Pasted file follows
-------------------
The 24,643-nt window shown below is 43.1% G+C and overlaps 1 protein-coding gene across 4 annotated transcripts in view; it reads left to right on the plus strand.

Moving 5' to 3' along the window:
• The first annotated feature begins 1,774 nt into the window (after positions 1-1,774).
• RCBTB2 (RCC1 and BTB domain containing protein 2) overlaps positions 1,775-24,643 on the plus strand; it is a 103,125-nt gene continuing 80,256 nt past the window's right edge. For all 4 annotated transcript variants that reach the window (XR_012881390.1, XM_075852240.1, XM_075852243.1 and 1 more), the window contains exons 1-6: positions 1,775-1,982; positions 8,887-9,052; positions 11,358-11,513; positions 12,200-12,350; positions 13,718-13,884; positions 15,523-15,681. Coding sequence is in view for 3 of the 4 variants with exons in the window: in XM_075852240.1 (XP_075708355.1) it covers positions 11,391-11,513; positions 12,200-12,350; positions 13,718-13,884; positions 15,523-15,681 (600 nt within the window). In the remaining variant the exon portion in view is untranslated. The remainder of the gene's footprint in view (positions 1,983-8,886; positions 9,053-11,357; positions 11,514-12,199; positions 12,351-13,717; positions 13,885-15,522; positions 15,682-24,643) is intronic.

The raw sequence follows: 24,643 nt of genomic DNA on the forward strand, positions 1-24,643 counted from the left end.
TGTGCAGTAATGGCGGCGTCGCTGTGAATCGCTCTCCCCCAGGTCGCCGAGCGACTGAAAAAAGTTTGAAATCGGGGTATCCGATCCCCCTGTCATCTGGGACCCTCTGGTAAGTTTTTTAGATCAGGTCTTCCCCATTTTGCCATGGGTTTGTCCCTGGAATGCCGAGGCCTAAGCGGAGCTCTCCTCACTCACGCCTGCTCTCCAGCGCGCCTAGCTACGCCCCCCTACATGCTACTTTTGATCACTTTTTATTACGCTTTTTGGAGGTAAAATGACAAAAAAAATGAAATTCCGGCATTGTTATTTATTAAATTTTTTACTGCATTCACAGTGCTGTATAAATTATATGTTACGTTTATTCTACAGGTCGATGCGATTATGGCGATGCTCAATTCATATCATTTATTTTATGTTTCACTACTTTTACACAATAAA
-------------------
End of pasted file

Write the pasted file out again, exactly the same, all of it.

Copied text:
The 24,643-nt window shown below is 43.1% G+C and overlaps 1 protein-coding gene across 4 annotated transcripts in view; it reads left to right on the plus strand.

Moving 5' to 3' along the window:
• The first annotated feature begins 1,774 nt into the window (after positions 1-1,774).
• RCBTB2 (RCC1 and BTB domain containing protein 2) overlaps positions 1,775-24,643 on the plus strand; it is a 103,125-nt gene continuing 80,256 nt past the window's right edge. For all 4 annotated transcript variants that reach the window (XR_012881390.1, XM_075852240.1, XM_075852243.1 and 1 more), the window contains exons 1-6: positions 1,775-1,982; positions 8,887-9,052; positions 11,358-11,513; positions 12,200-12,350; positions 13,718-13,884; positions 15,523-15,681. Coding sequence is in view for 3 of the 4 variants with exons in the window: in XM_075852240.1 (XP_075708355.1) it covers positions 11,391-11,513; positions 12,200-12,350; positions 13,718-13,884; positions 15,523-15,681 (600 nt within the window). In the remaining variant the exon portion in view is untranslated. The remainder of the gene's footprint in view (positions 1,983-8,886; positions 9,053-11,357; positions 11,514-12,199; positions 12,351-13,717; positions 13,885-15,522; positions 15,682-24,643) is intronic.

The raw sequence follows: 24,643 nt of genomic DNA on the forward strand, positions 1-24,643 counted from the left end.
TGTGCAGTAATGGCGGCGTCGCTGTGAATCGCTCTCCCCCAGGTCGCCGAGCGACTGAAAAAAGTTTGAAATCGGGGTATCCGATCCCCCTGTCATCTGGGACCCTCTGGTAAGTTTTTTAGATCAGGTCTTCCCCATTTTGCCATGGGTTTGTCCCTGGAATGCCGAGGCCTAAGCGGAGCTCTCCTCACTCACGCCTGCTCTCCAGCGCGCCTAGCTACGCCCCCCTACATGCTACTTTTGATCACTTTTTATTACGCTTTTTGGAGGTAAAATGACAAAAAAAATGAAATTCCGGCATTGTTATTTATTAAATTTTTTACTGCATTCACAGTGCTGTATAAATTATATGTTACGTTTATTCTACAGGTCGATGCGATTATGGCGATGCTCAATTCATATCATTTATTTTATGTTTCACTACTTTTACACAATAAA